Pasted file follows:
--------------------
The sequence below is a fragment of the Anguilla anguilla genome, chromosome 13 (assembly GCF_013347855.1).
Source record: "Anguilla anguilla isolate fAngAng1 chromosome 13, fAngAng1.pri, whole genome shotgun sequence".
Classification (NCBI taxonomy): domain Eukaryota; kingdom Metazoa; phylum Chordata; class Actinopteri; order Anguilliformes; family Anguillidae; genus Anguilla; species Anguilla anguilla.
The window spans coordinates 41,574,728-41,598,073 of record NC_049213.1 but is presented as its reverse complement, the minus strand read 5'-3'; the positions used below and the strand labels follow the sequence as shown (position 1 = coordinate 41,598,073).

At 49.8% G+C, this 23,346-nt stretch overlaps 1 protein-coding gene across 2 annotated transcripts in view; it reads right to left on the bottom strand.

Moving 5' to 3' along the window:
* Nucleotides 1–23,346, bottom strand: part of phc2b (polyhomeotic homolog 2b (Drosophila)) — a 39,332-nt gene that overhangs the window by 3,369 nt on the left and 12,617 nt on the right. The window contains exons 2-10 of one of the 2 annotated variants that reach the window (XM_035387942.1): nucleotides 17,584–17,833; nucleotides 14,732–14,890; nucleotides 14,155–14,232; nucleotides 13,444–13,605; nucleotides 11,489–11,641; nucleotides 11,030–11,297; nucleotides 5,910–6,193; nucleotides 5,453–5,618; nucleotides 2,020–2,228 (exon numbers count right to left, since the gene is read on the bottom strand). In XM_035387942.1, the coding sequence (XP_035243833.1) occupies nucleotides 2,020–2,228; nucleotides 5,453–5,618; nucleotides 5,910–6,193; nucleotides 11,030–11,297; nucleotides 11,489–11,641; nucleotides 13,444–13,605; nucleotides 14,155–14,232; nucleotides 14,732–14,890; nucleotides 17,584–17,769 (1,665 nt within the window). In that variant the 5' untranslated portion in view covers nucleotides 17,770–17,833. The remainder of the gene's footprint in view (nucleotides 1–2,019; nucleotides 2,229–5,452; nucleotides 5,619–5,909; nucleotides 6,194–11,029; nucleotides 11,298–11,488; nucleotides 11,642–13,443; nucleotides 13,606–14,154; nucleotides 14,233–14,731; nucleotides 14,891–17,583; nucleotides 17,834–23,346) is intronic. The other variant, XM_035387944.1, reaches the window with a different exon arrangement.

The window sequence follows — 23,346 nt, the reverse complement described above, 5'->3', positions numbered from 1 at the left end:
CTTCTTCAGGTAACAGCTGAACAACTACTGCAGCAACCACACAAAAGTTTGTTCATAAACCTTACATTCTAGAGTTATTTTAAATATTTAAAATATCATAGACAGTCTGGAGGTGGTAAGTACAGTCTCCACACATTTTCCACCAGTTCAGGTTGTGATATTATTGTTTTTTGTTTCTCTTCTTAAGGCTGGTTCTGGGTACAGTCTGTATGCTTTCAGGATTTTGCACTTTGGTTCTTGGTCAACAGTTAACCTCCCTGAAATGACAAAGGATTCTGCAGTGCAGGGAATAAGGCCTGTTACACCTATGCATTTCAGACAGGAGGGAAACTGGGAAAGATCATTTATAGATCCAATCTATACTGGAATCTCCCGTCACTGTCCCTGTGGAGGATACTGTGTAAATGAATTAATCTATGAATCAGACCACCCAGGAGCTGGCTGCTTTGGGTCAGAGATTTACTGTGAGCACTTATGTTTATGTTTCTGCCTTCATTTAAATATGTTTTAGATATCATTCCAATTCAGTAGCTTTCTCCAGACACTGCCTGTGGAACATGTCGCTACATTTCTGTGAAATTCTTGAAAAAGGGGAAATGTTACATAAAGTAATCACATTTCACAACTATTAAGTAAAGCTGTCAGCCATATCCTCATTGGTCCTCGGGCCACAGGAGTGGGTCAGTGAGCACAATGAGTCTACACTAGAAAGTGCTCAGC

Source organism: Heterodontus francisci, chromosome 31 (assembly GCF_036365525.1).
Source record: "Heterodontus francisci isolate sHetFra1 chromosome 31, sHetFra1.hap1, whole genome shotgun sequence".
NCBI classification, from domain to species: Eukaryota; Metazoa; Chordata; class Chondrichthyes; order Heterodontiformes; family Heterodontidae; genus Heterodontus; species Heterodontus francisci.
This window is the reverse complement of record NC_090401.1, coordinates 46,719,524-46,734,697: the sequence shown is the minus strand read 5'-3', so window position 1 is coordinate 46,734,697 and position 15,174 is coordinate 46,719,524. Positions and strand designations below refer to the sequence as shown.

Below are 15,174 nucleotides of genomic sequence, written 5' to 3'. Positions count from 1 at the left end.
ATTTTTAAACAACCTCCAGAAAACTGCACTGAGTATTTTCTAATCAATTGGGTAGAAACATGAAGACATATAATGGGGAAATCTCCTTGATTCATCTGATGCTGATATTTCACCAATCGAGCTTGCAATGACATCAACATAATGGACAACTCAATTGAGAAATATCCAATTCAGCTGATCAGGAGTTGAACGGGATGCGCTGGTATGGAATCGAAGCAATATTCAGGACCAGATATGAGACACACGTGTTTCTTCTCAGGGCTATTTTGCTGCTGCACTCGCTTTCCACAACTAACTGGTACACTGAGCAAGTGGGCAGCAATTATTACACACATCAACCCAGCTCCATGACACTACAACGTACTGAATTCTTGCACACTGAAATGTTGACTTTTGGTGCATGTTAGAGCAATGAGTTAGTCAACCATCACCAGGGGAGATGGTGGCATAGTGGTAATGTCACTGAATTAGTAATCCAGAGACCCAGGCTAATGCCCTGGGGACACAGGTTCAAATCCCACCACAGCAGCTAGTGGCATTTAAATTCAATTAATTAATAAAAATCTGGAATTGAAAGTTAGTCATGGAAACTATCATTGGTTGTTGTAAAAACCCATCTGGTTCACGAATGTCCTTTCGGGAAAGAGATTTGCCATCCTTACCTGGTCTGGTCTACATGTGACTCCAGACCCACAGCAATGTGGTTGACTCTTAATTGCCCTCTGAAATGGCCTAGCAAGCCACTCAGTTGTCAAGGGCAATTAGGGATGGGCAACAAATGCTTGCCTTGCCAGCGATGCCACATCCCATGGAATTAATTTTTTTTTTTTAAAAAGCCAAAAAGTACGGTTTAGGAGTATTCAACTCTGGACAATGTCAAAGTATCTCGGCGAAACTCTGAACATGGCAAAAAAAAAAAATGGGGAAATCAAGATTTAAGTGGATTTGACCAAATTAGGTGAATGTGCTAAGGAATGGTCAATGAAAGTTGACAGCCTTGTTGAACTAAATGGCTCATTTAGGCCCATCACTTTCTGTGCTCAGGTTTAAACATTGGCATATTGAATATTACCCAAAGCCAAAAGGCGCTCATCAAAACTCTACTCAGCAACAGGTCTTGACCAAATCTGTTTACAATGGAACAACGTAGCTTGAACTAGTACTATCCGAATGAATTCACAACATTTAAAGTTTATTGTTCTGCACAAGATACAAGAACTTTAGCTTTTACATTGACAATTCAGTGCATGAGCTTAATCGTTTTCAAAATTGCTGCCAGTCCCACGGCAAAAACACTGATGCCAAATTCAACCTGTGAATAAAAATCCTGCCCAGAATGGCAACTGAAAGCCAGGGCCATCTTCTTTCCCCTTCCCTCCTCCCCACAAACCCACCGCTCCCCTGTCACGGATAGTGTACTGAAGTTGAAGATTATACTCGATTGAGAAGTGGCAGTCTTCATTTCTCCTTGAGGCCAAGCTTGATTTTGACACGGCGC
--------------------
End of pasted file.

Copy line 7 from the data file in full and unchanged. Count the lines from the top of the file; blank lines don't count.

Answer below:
* Nucleotides 1–23,346, bottom strand: part of phc2b (polyhomeotic homolog 2b (Drosophila)) — a 39,332-nt gene that overhangs the window by 3,369 nt on the left and 12,617 nt on the right. The window contains exons 2-10 of one of the 2 annotated variants that reach the window (XM_035387942.1): nucleotides 17,584–17,833; nucleotides 14,732–14,890; nucleotides 14,155–14,232; nucleotides 13,444–13,605; nucleotides 11,489–11,641; nucleotides 11,030–11,297; nucleotides 5,910–6,193; nucleotides 5,453–5,618; nucleotides 2,020–2,228 (exon numbers count right to left, since the gene is read on the bottom strand). In XM_035387942.1, the coding sequence (XP_035243833.1) occupies nucleotides 2,020–2,228; nucleotides 5,453–5,618; nucleotides 5,910–6,193; nucleotides 11,030–11,297; nucleotides 11,489–11,641; nucleotides 13,444–13,605; nucleotides 14,155–14,232; nucleotides 14,732–14,890; nucleotides 17,584–17,769 (1,665 nt within the window). In that variant the 5' untranslated portion in view covers nucleotides 17,770–17,833. The remainder of the gene's footprint in view (nucleotides 1–2,019; nucleotides 2,229–5,452; nucleotides 5,619–5,909; nucleotides 6,194–11,029; nucleotides 11,298–11,488; nucleotides 11,642–13,443; nucleotides 13,606–14,154; nucleotides 14,233–14,731; nucleotides 14,891–17,583; nucleotides 17,834–23,346) is intronic. The other variant, XM_035387944.1, reaches the window with a different exon arrangement.